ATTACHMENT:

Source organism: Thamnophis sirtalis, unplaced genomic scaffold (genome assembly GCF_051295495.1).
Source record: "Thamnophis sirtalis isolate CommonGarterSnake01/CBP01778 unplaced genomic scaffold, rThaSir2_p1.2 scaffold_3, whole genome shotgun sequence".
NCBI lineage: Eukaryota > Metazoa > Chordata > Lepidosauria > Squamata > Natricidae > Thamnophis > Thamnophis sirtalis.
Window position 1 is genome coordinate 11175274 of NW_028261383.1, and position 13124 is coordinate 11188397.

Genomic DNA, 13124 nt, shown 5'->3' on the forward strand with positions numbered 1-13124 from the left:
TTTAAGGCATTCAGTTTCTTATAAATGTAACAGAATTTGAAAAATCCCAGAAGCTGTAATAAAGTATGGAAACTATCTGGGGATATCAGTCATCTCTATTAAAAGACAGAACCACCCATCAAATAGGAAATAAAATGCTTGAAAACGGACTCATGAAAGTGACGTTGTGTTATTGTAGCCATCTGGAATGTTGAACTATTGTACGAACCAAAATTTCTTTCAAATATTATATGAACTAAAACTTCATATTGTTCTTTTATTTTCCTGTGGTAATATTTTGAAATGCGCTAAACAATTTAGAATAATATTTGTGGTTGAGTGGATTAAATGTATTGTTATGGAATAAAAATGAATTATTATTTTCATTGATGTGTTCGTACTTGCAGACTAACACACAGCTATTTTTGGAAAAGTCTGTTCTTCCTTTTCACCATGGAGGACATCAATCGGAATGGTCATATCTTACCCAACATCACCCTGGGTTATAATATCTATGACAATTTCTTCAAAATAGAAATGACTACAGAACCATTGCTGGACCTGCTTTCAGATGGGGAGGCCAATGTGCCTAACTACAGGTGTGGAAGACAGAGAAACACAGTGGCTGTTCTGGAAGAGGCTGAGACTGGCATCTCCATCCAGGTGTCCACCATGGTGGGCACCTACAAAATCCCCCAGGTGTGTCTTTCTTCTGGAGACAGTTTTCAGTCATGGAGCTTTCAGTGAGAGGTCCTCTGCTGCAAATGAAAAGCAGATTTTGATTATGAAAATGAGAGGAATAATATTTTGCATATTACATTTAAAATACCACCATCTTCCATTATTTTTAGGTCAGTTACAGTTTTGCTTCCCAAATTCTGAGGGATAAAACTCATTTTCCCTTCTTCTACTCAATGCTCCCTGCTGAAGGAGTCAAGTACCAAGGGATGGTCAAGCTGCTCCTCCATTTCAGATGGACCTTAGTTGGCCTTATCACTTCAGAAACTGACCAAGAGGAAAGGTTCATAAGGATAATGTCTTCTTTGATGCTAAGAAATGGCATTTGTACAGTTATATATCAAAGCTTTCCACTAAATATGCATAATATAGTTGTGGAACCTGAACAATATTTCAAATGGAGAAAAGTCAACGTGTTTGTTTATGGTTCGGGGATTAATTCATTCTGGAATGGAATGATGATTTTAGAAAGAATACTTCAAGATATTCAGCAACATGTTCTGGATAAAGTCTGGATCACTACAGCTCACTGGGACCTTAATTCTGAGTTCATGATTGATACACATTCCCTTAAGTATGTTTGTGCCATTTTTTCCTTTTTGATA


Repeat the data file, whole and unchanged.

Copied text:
Source organism: Thamnophis sirtalis, unplaced genomic scaffold (genome assembly GCF_051295495.1).
Source record: "Thamnophis sirtalis isolate CommonGarterSnake01/CBP01778 unplaced genomic scaffold, rThaSir2_p1.2 scaffold_3, whole genome shotgun sequence".
NCBI lineage: Eukaryota > Metazoa > Chordata > Lepidosauria > Squamata > Natricidae > Thamnophis > Thamnophis sirtalis.
Window position 1 is genome coordinate 11175274 of NW_028261383.1, and position 13124 is coordinate 11188397.

Genomic DNA, 13124 nt, shown 5'->3' on the forward strand with positions numbered 1-13124 from the left:
TTTAAGGCATTCAGTTTCTTATAAATGTAACAGAATTTGAAAAATCCCAGAAGCTGTAATAAAGTATGGAAACTATCTGGGGATATCAGTCATCTCTATTAAAAGACAGAACCACCCATCAAATAGGAAATAAAATGCTTGAAAACGGACTCATGAAAGTGACGTTGTGTTATTGTAGCCATCTGGAATGTTGAACTATTGTACGAACCAAAATTTCTTTCAAATATTATATGAACTAAAACTTCATATTGTTCTTTTATTTTCCTGTGGTAATATTTTGAAATGCGCTAAACAATTTAGAATAATATTTGTGGTTGAGTGGATTAAATGTATTGTTATGGAATAAAAATGAATTATTATTTTCATTGATGTGTTCGTACTTGCAGACTAACACACAGCTATTTTTGGAAAAGTCTGTTCTTCCTTTTCACCATGGAGGACATCAATCGGAATGGTCATATCTTACCCAACATCACCCTGGGTTATAATATCTATGACAATTTCTTCAAAATAGAAATGACTACAGAACCATTGCTGGACCTGCTTTCAGATGGGGAGGCCAATGTGCCTAACTACAGGTGTGGAAGACAGAGAAACACAGTGGCTGTTCTGGAAGAGGCTGAGACTGGCATCTCCATCCAGGTGTCCACCATGGTGGGCACCTACAAAATCCCCCAGGTGTGTCTTTCTTCTGGAGACAGTTTTCAGTCATGGAGCTTTCAGTGAGAGGTCCTCTGCTGCAAATGAAAAGCAGATTTTGATTATGAAAATGAGAGGAATAATATTTTGCATATTACATTTAAAATACCACCATCTTCCATTATTTTTAGGTCAGTTACAGTTTTGCTTCCCAAATTCTGAGGGATAAAACTCATTTTCCCTTCTTCTACTCAATGCTCCCTGCTGAAGGAGTCAAGTACCAAGGGATGGTCAAGCTGCTCCTCCATTTCAGATGGACCTTAGTTGGCCTTATCACTTCAGAAACTGACCAAGAGGAAAGGTTCATAAGGATAATGTCTTCTTTGATGCTAAGAAATGGCATTTGTACAGTTATATATCAAAGCTTTCCACTAAATATGCATAATATAGTTGTGGAACCTGAACAATATTTCAAATGGAGAAAAGTCAACGTGTTTGTTTATGGTTCGGGGATTAATTCATTCTGGAATGGAATGATGATTTTAGAAAGAATACTTCAAGATATTCAGCAACATGTTCTGGATAAAGTCTGGATCACTACAGCTCACTGGGACCTTAATTCTGAGTTCATGATTGATACACATTCCCTTAAGTATGTTTGTGCCATTTTTTCCTTTTTGATA